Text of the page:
There’s something I’ve noticed about guitarists: we have an unhealthy obsession with scales.
What scale do I solo with here?
What scale do I use to get that jazz sound?
How do I learn modes?
Here’s a thought:
Guitar is more tolerant of not playing the changes when soloing.
I’m not saying that it’s good to be ignorant of where you’re at in the progression, or that it’s fine to not know the notes in the chords, only that it’s more common (and maybe thus more acceptable) for guitar players.
It’s interesting to see the split between bassists & guitarists on this one, and it has me thinking about a spectrum of chord awareness.
On the far left of the spectrum, there are drummers and percussionists: while it’s crucial that they know where they’re at in the form, knowing the actual chords in the progression isn’t all that useful to them.
On the far right of the spectrum is the bassist: if at ANY point she loses sight of which chord is being played, it sounds absolutely terrible.
It’s one of the cruel realities of being a bassist, sound guy, or lighting tech––when you’re doing your job well, you’re mostly invisible. It’s only when you fuck up that you get noticed.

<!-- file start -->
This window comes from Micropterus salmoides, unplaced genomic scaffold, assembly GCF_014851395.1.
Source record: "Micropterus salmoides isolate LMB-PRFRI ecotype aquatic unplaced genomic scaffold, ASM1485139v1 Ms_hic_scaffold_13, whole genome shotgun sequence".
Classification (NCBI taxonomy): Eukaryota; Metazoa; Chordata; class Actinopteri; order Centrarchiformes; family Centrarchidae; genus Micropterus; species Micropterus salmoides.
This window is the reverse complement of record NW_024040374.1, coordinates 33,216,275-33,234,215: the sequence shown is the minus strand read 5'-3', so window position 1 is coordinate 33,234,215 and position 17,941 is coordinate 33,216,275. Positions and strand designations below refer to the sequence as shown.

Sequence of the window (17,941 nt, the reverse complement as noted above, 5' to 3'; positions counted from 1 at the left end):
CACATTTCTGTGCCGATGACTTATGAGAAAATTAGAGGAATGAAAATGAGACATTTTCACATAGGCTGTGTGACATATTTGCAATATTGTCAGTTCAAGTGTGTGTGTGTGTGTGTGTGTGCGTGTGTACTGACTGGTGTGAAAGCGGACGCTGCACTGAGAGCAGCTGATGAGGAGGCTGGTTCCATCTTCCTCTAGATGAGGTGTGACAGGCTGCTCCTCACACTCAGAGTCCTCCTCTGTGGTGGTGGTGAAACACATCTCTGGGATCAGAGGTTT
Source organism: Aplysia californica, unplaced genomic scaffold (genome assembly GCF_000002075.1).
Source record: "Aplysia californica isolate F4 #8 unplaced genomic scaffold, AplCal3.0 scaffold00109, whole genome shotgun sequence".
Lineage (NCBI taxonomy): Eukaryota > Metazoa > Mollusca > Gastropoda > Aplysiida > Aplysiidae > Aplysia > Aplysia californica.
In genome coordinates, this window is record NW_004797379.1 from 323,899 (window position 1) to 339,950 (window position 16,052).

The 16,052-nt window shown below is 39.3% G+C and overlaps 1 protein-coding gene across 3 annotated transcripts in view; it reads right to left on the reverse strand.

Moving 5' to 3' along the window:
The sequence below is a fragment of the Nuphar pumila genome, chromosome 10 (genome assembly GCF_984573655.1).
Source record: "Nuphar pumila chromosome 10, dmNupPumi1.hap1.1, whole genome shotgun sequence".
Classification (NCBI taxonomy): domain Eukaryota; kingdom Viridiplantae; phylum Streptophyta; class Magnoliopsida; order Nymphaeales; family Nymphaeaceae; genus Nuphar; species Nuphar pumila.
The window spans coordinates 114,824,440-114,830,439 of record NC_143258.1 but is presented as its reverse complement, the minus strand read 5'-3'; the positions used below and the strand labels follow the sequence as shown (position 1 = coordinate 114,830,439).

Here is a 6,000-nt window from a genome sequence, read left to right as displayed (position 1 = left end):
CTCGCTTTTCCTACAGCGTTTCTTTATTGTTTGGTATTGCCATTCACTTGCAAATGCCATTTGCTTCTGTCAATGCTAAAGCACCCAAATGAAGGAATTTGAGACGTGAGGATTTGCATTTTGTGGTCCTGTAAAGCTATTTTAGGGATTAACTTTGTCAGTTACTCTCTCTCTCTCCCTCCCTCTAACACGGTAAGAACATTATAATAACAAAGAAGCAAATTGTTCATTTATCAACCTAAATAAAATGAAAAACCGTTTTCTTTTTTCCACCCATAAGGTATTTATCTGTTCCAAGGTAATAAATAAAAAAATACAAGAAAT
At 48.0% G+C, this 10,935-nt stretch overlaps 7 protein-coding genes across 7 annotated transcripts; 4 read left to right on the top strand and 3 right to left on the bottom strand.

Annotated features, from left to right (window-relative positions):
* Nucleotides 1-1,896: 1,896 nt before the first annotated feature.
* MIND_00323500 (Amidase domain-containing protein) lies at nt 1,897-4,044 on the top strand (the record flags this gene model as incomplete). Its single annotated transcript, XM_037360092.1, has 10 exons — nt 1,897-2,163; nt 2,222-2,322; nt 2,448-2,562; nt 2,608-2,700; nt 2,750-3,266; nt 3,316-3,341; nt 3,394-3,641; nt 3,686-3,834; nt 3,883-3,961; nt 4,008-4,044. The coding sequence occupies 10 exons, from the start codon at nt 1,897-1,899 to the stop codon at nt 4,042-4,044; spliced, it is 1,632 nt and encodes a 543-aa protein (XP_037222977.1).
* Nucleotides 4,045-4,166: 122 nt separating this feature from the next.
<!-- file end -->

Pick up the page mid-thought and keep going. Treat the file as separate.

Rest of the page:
When you put your average self-taught guitarist on this spectrum, I think you’d have to put him further to the left than anyone except the drummers & percussionists.
This is probably because the interface of the guitar is so conducive to playing shapes (ie. you can use a scale with absolutely zero knowledge of what notes it contains or how they relate to the progression).
Plus there’s a huge amount of guitar-heavy music that a person could solo over with just one or two scales, and still sound competent.
So maybe a better question to ask is how do we get the average self-taught guitarist to think more like a bass player?
And what color ribbon are we going to use to show our support of chord awareness?